“Right now Matty’s the center fielder,” Colletti said. “Andre’s the right fielder. I want to see what Tony can do offensively. He’ll play as much as the offense allows him, I think … using the whole field, bunting more, figuring out ways to get on base, because his on-base percentage isn’t high even when he hits .270. See if he can become more disciplined at the plate, use his speed more to get on. I don’t expect power out of him. I don’t expect gap power out of him, but I would like to see him get on base a lot more, because if he does it perhaps changes the dynamics in the outfield.
“And in the meantime, I’ve got two guys that can hit, one from the left side and one from the right side — actually two from the left side with X. Paul and Gibbons, and then Thames. … And perhaps they’re five- or six-inning guys, and then you go defense later. But you’ve got two guys that might be able to hit 20 homers between them.”
Third base offers a secondary question for the Dodgers because, while Blake is sure to start against lefties and some righties, no one seems to be beating the drum for him to play 146 games like he did last season. With the Dodgers’ minor leagues fairly thin at second and third base, this time Colletti took the plunge on a multiyear stopgap in Juan Uribe.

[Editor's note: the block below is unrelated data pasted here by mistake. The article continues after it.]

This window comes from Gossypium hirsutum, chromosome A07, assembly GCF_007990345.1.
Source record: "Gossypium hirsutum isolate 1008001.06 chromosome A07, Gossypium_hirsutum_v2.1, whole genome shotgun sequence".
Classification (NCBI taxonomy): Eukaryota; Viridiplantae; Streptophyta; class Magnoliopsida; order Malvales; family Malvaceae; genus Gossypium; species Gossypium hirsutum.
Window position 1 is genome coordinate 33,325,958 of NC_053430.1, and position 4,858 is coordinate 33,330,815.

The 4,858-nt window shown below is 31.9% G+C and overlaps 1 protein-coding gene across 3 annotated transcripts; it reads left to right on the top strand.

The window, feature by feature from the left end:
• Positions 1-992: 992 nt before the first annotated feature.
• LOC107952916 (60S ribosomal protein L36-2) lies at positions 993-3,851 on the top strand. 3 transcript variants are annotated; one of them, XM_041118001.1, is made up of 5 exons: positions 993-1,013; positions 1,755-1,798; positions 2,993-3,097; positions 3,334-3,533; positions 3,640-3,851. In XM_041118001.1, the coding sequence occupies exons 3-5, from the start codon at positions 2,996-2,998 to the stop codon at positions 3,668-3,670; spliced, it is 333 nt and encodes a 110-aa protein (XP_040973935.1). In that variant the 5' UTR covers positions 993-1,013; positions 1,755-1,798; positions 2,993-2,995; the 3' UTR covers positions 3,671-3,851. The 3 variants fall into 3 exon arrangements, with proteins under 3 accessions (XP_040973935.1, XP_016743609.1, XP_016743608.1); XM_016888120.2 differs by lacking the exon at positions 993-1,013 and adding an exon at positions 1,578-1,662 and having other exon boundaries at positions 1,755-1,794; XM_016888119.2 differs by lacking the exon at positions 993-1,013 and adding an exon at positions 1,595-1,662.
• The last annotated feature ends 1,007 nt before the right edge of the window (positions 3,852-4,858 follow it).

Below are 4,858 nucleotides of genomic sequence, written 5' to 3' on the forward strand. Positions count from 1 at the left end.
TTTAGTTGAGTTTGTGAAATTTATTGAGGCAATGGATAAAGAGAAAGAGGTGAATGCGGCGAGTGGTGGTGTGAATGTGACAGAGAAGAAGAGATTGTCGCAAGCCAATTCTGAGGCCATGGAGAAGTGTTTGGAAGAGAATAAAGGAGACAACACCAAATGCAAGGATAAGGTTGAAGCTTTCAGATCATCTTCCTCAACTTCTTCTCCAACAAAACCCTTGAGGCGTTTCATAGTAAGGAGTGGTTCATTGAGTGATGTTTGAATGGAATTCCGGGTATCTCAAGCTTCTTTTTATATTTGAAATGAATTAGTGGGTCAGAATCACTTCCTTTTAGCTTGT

“Our system’s produced a lot of guys,” Colletti said. “But except for really [Ivan] DeJesus, we don’t really have a second baseman that’s on the verge of being here. We have a shortstop coming probably in Dee Gordon and after him [Jake] Lemmerman, and right now third base is a bit of an open spot too — we had [Pedro] Baez in the Cal League last year. So Uribe, while the on-base percentage isn’t Moneyball-ish or whatever, the run production is still pretty good, in that he can play second, short or third, and we don’t have anybody that’s going to press him at third for a while, and really De Jesus is trying to transition to play second. I needed somebody I can run out there who’s a big league guy.”